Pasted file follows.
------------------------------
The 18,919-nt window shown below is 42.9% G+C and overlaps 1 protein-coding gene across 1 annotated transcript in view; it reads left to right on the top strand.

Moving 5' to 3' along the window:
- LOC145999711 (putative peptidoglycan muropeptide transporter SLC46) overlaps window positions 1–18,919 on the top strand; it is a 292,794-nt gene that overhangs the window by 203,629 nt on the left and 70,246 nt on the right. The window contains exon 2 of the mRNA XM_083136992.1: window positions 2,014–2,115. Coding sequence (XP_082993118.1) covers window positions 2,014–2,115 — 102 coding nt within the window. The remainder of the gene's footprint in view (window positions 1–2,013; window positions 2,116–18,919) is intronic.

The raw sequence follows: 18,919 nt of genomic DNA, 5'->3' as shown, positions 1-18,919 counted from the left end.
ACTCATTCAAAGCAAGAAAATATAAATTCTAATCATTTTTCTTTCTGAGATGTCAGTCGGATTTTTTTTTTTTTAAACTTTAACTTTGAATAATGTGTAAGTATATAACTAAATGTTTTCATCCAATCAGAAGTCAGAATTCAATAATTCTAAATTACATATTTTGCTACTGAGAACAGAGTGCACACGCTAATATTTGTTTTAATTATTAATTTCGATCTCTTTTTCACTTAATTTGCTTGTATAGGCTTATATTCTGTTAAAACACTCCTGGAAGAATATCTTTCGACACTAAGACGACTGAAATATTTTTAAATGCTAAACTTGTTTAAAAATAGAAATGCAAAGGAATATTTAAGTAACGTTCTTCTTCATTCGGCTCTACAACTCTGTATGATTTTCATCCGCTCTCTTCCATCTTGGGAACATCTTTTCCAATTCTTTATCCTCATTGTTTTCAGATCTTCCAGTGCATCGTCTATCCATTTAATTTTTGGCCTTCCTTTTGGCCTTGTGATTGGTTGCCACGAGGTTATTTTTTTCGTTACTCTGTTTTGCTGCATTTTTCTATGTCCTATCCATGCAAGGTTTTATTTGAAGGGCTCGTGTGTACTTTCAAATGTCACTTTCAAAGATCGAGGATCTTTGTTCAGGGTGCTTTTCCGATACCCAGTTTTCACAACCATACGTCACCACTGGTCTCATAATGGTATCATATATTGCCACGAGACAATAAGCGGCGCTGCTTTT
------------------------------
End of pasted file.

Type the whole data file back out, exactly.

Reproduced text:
The 18,919-nt window shown below is 42.9% G+C and overlaps 1 protein-coding gene across 1 annotated transcript in view; it reads left to right on the top strand.

Moving 5' to 3' along the window:
- LOC145999711 (putative peptidoglycan muropeptide transporter SLC46) overlaps window positions 1–18,919 on the top strand; it is a 292,794-nt gene that overhangs the window by 203,629 nt on the left and 70,246 nt on the right. The window contains exon 2 of the mRNA XM_083136992.1: window positions 2,014–2,115. Coding sequence (XP_082993118.1) covers window positions 2,014–2,115 — 102 coding nt within the window. The remainder of the gene's footprint in view (window positions 1–2,013; window positions 2,116–18,919) is intronic.

The raw sequence follows: 18,919 nt of genomic DNA, 5'->3' as shown, positions 1-18,919 counted from the left end.
ACTCATTCAAAGCAAGAAAATATAAATTCTAATCATTTTTCTTTCTGAGATGTCAGTCGGATTTTTTTTTTTTTAAACTTTAACTTTGAATAATGTGTAAGTATATAACTAAATGTTTTCATCCAATCAGAAGTCAGAATTCAATAATTCTAAATTACATATTTTGCTACTGAGAACAGAGTGCACACGCTAATATTTGTTTTAATTATTAATTTCGATCTCTTTTTCACTTAATTTGCTTGTATAGGCTTATATTCTGTTAAAACACTCCTGGAAGAATATCTTTCGACACTAAGACGACTGAAATATTTTTAAATGCTAAACTTGTTTAAAAATAGAAATGCAAAGGAATATTTAAGTAACGTTCTTCTTCATTCGGCTCTACAACTCTGTATGATTTTCATCCGCTCTCTTCCATCTTGGGAACATCTTTTCCAATTCTTTATCCTCATTGTTTTCAGATCTTCCAGTGCATCGTCTATCCATTTAATTTTTGGCCTTCCTTTTGGCCTTGTGATTGGTTGCCACGAGGTTATTTTTTTCGTTACTCTGTTTTGCTGCATTTTTCTATGTCCTATCCATGCAAGGTTTTATTTGAAGGGCTCGTGTGTACTTTCAAATGTCACTTTCAAAGATCGAGGATCTTTGTTCAGGGTGCTTTTCCGATACCCAGTTTTCACAACCATACGTCACCACTGGTCTCATAATGGTATCATATATTGCCACGAGACAATAAGCGGCGCTGCTTTT